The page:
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Egypt's blind women's orchestra struggles post-revolution

Al Nour Wal Amal orchestra is feeling the pinch from Egypt's economic and political instability, as funds dry up and concerts dwindle.

CAIRO — Described as “Egypt’s miracle,” Al Nour Wal Amal (Light and Hope), the blind female orchestra, is feeling the economic pangs of the revolution. Prior to the January 25 Revolution, the orchestra staged regular monthly concerts, traveled annually and had multiple donors supporting the organization and its initiatives. Today, the picture is somewhat bleak, shown by the infrequency of concerts, little or no international travel and dwindling funds. 

“Since the revolution, the organization is really struggling. Most of our donors left the country and others can no longer afford to help,” Amal Fikry, the organization’s proud chairwoman, told Al-Monitor, detailing how even regular donors last year were today less forthcoming. Masr El Kheir, an Egyptian charity, is currently the main, stable funding source, according to Fikry.

The economic setbacks instigated by political instability have been multifaceted and deeply felt within the heart of the orchestra. Heba Rifat, a 22-year-old, talented, blind musician who plays the bass clarinet, linked the drop in concerts to the far-reaching economic tensions preventing people from donating or attending cultural events. The World Bank’s findings support this premise: At the end of June 2013, Egypt’s fiscal deficit and gross public debt — domestic and external — rose to nearly 100% of gross domestic product and unemployment reached over 13%, predominantly affecting youth.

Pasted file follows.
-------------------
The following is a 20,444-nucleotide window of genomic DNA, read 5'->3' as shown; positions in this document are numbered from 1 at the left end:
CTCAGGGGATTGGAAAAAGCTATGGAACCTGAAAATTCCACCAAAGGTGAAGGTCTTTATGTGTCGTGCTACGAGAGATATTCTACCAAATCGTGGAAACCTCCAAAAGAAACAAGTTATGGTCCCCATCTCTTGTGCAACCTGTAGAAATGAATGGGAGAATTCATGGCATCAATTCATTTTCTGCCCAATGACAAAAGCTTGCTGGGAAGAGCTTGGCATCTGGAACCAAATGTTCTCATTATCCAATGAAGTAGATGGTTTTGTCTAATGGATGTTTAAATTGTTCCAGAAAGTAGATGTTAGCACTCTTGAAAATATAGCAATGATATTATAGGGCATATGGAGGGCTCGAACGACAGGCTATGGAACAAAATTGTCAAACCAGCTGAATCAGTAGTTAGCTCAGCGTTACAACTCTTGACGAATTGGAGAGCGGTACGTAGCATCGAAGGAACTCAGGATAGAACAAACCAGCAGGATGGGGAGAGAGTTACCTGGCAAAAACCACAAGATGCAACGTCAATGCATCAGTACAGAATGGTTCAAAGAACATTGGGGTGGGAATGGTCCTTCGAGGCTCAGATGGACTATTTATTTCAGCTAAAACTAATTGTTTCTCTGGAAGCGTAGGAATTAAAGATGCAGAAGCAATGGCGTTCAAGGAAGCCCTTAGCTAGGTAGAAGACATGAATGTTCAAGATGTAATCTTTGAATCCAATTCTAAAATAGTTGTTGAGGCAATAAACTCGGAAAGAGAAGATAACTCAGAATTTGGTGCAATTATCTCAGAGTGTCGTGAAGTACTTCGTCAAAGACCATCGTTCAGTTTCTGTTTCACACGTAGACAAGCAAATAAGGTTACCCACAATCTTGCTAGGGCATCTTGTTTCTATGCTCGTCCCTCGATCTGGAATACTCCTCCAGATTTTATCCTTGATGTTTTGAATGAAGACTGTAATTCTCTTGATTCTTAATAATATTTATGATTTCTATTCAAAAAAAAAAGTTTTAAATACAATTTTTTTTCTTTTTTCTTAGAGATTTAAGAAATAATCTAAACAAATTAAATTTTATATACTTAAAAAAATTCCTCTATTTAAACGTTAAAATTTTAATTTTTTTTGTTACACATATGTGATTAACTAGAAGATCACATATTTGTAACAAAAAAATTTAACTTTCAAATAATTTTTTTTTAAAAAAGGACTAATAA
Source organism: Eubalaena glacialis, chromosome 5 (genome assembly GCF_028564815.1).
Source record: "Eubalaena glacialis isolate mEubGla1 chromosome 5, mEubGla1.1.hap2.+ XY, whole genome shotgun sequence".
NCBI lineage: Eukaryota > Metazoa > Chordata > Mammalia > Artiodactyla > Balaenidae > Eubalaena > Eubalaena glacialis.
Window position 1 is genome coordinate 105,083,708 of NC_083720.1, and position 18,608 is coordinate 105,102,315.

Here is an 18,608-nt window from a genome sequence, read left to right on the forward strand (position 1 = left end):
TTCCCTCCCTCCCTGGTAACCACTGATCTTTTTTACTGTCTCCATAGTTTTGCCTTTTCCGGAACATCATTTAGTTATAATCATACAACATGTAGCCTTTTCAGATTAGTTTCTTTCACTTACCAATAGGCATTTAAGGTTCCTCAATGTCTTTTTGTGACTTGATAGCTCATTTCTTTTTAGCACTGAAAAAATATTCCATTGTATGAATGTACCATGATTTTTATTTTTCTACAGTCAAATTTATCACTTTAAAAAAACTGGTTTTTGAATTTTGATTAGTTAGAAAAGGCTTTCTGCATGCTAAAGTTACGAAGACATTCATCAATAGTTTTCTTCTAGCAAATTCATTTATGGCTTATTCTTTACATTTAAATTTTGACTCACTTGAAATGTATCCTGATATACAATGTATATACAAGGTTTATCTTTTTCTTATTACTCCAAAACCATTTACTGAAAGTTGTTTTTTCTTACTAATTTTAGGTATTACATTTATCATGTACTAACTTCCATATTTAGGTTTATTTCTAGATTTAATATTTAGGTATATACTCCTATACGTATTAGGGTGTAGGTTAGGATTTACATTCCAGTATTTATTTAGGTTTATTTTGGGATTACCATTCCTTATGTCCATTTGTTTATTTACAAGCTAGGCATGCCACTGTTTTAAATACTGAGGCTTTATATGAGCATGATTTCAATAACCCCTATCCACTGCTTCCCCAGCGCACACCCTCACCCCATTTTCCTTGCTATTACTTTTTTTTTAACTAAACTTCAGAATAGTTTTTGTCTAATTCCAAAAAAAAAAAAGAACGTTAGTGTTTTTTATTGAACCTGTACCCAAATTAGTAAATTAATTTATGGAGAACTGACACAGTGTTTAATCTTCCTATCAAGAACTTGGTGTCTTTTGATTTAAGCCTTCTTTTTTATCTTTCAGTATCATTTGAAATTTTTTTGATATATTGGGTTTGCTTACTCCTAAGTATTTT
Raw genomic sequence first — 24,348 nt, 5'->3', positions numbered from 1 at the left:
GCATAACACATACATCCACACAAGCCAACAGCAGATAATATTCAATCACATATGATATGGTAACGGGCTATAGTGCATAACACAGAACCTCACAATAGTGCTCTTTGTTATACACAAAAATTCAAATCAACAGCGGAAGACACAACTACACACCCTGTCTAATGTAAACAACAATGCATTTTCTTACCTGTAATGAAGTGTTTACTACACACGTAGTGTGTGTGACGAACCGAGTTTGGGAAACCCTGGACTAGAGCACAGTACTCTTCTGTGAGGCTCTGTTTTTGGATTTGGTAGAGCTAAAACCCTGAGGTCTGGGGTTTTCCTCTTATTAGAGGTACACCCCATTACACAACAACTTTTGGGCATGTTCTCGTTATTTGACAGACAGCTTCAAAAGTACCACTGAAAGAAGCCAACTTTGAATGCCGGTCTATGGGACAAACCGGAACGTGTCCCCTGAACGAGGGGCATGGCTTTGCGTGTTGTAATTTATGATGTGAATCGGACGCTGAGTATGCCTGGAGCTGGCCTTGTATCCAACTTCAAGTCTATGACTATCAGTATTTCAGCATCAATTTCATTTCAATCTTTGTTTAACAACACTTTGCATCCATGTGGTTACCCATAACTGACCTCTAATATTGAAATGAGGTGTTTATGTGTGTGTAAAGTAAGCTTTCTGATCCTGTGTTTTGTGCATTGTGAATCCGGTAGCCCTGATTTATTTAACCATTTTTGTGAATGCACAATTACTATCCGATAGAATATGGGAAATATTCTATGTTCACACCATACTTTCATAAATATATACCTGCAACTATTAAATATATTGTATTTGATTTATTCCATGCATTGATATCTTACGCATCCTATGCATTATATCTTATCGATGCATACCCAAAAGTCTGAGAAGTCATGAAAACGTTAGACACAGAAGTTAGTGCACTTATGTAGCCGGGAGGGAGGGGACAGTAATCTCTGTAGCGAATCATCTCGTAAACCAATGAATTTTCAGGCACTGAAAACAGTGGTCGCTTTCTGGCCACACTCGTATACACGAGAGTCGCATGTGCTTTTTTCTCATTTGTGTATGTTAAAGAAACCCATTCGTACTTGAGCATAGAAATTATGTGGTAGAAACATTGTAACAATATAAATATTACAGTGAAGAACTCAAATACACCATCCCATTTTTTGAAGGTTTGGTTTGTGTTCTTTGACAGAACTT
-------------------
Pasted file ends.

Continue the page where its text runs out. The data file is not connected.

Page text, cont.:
The demand for concerts has diminished and people fear nighttime excursions because of the economic, security and political instability, said the young musician. The daily lives of many of the female musicians in the post-revolutionary period have also been influenced.

“The older girls who are independent of their families and those married with children have been badly affected by the revolution and the economic implications,” Rifat told Al-Monitor, identifying herself as one of the fortunate, since her father is still supporting her.

Funding constraints during this period of political turmoil have also prevented the purchase of new orchestral instruments, minimized travel and stalled initiatives such as the development of a piece of land where Fikry hopes to establish a sports center for the blind. Ali Osman, the conductor of Al Nour Wal Amal since 2001, refers to the Ministry of Culture’s failings before and after the revolution, which have denied the organization vital resources, media and international recognition.

Currently, the association has only a Facebook page created by Osman and the musicians to generate awareness about their phenomenal work. Such meek public exposure is disconcerting in light of the achievements of these gifted women, who have managed to overcome an enormous set of challenges. Not only are they struggling with their sight impairment, they are also struggling with social constraints, making their struggle all the more commendable, music critic Ati Metwally told Al-Monitor.